bannerHON
img
HONnews
HONnews
img PATIENT / PARTICULIER img PROFESSIONNEL DE SANTE img WEBMESTRE img
img
 
img
HONcode sites
All Web sites
HONselect
News
Conferences
Images

Themes:
A B C D E F G H I
J K L M N O P Q
R S T U V W X Y Z
Browse archive:
2014: J J M A M F J
2013: D N O S A J

 
  Other news for:
Caffeine
Parenting
Smoking
 Resources from HONselect
Teens' Energy Drink Habit May Be Linked to Booze, Tobacco, Drug Use
But study doesn't prove that one leads to the other

By Robert Preidt

FRIDAY, Feb. 7, 2014 (HealthDay News) -- Teens who drink high-caffeine energy beverages such as Red Bull or Monster may be more likely to use alcohol, drugs and cigarettes, a new study suggests.

The findings suggest that the same personality traits that attract kids to energy drinks -- such as being a risk taker -- may increase the chances that they'll use addictive substances, the study authors said.

For the study, published in the January/February issue of the Journal of Addiction Medicine, the researchers analyzed data from nearly 22,000 students in grades 8, 10 and 12. The investigators found that about 30 percent said they consumed caffeine-laced energy drinks or shots, more than 40 percent drank regular soft drinks each day and 20 percent drank diet soft drinks daily.

Boys were more likely than girls to consume energy drinks. Use of the beverages was also higher among teens without two parents at home and those whose parents had lower levels of education. The researchers were also surprised to find that 8th graders were more likely to use energy drinks than 10th or 12th graders.

Students who consumed energy drinks were two to three times more likely to say they'd recently used alcohol, cigarettes and drugs than those who didn't consume energy drinks, the study authors said. While soft drink consumption was also linked to use of these substances, the association was much stronger for energy drinks.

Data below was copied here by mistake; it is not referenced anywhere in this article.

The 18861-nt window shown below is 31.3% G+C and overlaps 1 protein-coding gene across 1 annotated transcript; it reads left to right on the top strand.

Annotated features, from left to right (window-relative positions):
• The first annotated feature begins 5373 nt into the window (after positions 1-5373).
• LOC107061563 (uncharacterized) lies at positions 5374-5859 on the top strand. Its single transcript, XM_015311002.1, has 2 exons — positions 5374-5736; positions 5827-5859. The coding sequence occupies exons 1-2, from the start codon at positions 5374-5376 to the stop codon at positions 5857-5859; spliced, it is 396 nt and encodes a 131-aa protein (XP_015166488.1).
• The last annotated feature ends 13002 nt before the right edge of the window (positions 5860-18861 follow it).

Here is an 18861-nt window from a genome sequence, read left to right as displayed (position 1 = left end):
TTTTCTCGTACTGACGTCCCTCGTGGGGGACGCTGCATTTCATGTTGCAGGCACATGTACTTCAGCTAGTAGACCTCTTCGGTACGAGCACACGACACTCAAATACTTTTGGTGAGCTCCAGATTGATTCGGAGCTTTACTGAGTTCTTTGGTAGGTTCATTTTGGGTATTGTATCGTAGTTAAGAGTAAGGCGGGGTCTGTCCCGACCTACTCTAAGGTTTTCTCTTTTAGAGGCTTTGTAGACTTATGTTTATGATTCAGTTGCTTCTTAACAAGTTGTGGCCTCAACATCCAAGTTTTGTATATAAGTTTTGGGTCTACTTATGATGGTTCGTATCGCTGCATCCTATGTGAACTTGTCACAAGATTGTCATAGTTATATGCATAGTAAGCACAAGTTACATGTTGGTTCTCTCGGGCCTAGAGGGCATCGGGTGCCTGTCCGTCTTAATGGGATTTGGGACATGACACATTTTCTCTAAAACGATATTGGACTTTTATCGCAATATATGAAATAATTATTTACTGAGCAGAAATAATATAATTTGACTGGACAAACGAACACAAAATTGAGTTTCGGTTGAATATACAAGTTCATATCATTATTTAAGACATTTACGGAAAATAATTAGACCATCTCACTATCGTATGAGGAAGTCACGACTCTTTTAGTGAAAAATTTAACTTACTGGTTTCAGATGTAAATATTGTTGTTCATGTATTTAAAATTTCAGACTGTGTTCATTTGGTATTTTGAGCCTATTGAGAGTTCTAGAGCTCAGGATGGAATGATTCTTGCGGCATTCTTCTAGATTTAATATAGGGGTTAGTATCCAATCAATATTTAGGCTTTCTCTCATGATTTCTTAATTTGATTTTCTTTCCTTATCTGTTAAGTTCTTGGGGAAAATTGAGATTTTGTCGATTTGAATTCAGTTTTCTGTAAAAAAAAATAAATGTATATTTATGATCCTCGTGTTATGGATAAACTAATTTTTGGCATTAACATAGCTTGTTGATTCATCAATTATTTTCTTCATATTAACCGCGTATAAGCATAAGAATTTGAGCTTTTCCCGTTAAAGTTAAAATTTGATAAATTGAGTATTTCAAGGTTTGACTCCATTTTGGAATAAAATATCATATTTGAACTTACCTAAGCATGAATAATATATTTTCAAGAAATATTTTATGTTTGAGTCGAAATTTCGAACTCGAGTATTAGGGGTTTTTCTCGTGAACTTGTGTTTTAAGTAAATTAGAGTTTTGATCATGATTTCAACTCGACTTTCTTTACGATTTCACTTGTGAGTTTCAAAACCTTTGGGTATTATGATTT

"The current study indicates that adolescent consumption of energy drinks/shots is widespread and that energy drink users also report heightened risk for substance use," wrote Yvonne Terry-McElrath and colleagues at the University of Michigan's Institute for Social Research.

The findings do not prove that consumption of energy drinks leads to substance use, the researchers stressed in a journal news release. However, they concluded that awareness programs "for parents and prevention efforts among adolescents should include education on the masking effects of caffeine in energy drinks on alcohol- and other substance-related impairments."

They also urged wider recognition that "some groups [such as high sensation-seeking youth] may be particularly likely to consume energy drinks and to be substance users."

More information

The American Academy of Pediatrics has more about energy and sports drinks.

SOURCE: Journal of Addiction Medicine, news release, Feb. 4, 2014

Copyright © 2014 HealthDay. All rights reserved. URL:http://consumer.healthday.com/Article.asp?AID=684646

Resources from HONselect: HONselect is the HON's medical search engine. It retrieves scientific articles, images, conferences and web sites on the selected subject.
Habits
Research Personnel
Parents
Specialty Chemicals and Products
Risk
Smoking
The list of medical terms above are retrieved automatically from the article.

Disclaimer: The text presented on this page is not a substitute for professional medical advice. It is for your information only and may not represent your true individual medical situation. Do not hesitate to consult your healthcare provider if you have any questions or concerns. Do not use this information to diagnose or treat a health problem or disease without consulting a qualified healthcare professional.
Be advised that HealthDay articles are derived from various sources and may not reflect your own country regulations. The Health On the Net Foundation does not endorse opinions, products, or services that may appear in HealthDay articles.


Home img About us img MediaCorner img HON newsletter img Site map img Ethical policies img Contact